And to some extent, if they have a good strategy for borrowing, which takes into account the impact on the liquidity in the banking system, the impact on clouding out of credit, the impact on the reserves, of the foreign exchange reserves of the Central Bank, when you take all these into accounts, there is space for borrowing, and the government can borrow within the space to -- which will also help developing the domestic debt market.
But then there is a choice of buffers, or domestic borrowing or international borrowing. And that mix will have to be determined carefully.
QUESTIONER: Hi, Prasad. What are your thoughts on this -- you know, the Kuwaitis are reviewing potentially the subsidies. I mean, do you think that there is a strong need for a subsidy cut? What is your kind of feedback from discussing with authorities on the issue of subsidies?
MR. PRASAD: Yes. As I said, the main instrument that Kuwait has for its macroeconomic management is fiscal, right. And they have to reduce their dependency on oil if they have to adjust their fiscal position. And it has to naturally fall on the expenditure side, and within the expenditure side, on current. And subsidy is a very natural candidate, and at this point in time. Even both from a fiscal point of view, and from an efficiency point of view, subsidy is a candidate for adjustment.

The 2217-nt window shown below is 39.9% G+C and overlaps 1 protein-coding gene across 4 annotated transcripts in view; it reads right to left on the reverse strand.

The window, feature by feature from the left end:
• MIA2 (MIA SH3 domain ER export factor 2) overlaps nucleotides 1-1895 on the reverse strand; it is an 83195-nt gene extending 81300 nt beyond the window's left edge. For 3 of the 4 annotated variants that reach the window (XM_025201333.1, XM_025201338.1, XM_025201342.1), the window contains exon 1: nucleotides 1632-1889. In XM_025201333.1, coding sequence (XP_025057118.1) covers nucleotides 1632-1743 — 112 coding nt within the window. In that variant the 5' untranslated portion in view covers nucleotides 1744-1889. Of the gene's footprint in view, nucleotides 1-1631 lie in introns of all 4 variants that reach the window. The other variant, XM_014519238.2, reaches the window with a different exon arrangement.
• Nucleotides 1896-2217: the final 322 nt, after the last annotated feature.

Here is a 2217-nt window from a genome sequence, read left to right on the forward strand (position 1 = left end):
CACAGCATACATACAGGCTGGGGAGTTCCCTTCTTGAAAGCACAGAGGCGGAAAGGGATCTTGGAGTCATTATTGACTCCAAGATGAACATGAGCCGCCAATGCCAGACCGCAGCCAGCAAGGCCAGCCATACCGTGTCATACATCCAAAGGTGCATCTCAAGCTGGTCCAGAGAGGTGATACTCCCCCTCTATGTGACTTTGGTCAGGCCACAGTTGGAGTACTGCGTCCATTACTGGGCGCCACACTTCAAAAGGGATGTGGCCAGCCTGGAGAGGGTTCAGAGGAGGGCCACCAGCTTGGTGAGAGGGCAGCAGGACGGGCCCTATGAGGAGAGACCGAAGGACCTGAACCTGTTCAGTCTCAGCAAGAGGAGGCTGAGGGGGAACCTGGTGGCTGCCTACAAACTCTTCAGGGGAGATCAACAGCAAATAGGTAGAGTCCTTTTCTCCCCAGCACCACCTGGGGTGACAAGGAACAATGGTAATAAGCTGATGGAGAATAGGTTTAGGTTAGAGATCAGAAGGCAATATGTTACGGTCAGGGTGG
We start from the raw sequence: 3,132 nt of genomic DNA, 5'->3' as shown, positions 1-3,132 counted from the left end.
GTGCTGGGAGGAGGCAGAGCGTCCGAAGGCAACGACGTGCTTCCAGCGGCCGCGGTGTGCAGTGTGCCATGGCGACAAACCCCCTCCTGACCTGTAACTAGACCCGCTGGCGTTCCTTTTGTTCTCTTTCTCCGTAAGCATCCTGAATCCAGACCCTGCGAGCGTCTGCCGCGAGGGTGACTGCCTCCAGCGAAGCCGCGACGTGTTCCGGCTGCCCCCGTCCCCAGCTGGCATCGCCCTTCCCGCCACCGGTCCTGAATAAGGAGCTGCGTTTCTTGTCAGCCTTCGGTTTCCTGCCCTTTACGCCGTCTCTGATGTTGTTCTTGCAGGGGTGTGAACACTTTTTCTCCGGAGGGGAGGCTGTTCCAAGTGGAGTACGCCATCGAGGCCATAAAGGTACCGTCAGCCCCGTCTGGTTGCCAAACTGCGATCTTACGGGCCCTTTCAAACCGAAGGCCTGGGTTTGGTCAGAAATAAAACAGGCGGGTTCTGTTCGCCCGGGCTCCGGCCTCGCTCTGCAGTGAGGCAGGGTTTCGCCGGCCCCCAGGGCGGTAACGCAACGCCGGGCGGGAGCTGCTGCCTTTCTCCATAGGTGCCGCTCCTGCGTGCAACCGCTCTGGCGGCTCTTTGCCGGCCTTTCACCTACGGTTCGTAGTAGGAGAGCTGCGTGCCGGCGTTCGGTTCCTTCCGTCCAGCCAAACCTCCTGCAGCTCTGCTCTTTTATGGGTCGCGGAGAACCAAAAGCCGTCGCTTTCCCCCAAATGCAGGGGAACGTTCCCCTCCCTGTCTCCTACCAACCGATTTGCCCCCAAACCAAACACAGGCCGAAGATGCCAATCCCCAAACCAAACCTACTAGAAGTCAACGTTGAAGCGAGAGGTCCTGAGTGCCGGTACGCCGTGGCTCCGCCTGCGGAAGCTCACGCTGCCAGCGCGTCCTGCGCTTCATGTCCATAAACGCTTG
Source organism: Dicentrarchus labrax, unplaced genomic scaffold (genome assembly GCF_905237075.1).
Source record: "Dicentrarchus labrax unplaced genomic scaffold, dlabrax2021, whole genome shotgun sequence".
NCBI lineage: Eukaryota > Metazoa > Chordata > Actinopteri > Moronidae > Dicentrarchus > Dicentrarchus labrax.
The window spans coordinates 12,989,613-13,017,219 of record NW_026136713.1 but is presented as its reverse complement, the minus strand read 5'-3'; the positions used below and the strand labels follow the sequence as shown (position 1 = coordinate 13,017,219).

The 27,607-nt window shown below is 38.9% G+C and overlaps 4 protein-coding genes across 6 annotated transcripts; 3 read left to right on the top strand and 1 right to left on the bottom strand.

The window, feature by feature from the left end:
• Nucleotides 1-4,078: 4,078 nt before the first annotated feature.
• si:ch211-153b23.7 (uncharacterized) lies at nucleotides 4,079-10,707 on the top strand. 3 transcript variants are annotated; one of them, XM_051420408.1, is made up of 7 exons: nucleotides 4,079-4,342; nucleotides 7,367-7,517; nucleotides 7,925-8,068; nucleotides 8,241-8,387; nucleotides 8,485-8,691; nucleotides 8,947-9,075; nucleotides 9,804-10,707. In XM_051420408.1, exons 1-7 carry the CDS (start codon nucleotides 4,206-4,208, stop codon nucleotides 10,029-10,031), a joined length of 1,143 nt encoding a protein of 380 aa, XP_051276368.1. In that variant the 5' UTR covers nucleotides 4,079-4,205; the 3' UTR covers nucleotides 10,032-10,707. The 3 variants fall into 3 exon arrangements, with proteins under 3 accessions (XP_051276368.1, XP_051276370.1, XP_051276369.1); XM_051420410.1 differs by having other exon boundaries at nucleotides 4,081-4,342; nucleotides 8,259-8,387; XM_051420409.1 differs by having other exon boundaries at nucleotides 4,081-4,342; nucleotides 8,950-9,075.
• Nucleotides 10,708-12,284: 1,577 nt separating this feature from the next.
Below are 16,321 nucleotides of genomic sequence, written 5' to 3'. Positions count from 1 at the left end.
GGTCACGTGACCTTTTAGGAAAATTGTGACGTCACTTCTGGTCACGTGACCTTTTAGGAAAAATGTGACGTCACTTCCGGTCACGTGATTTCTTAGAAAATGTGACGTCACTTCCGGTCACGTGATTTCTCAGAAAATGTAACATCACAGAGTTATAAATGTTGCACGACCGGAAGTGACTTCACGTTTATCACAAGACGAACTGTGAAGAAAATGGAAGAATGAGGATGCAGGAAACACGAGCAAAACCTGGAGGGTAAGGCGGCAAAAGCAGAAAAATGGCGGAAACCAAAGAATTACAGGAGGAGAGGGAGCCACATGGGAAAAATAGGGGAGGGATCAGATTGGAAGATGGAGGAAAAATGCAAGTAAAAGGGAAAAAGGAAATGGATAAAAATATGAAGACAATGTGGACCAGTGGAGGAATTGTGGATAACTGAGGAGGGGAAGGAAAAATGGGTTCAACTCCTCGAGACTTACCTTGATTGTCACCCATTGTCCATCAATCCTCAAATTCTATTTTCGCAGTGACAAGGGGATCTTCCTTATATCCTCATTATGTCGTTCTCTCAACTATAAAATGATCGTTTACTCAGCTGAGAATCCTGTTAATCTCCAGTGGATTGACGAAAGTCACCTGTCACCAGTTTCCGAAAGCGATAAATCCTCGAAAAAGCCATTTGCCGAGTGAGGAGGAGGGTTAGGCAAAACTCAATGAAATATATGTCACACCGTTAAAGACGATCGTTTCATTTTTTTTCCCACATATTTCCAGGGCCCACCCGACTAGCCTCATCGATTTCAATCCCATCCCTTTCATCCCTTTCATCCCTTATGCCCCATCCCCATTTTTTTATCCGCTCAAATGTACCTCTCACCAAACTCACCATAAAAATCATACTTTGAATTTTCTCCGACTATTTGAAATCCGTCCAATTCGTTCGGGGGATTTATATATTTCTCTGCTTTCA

And they have the -- Kuwait has already started subsidy reform on diesel, and kerosene, and aviation fuel, and they are naturally extending it to other products, broad products, and the authority's view is that they would go very gradually, they will make sure that people who deserve those subsidies are not affected, and they have a sequencing that they would go into fuel subsidies first, because it also does not need any legal changes, and electricity and water, these subsidies will require some legal changes, and that will come further down the line. It is essential, and there is a willingness to do it.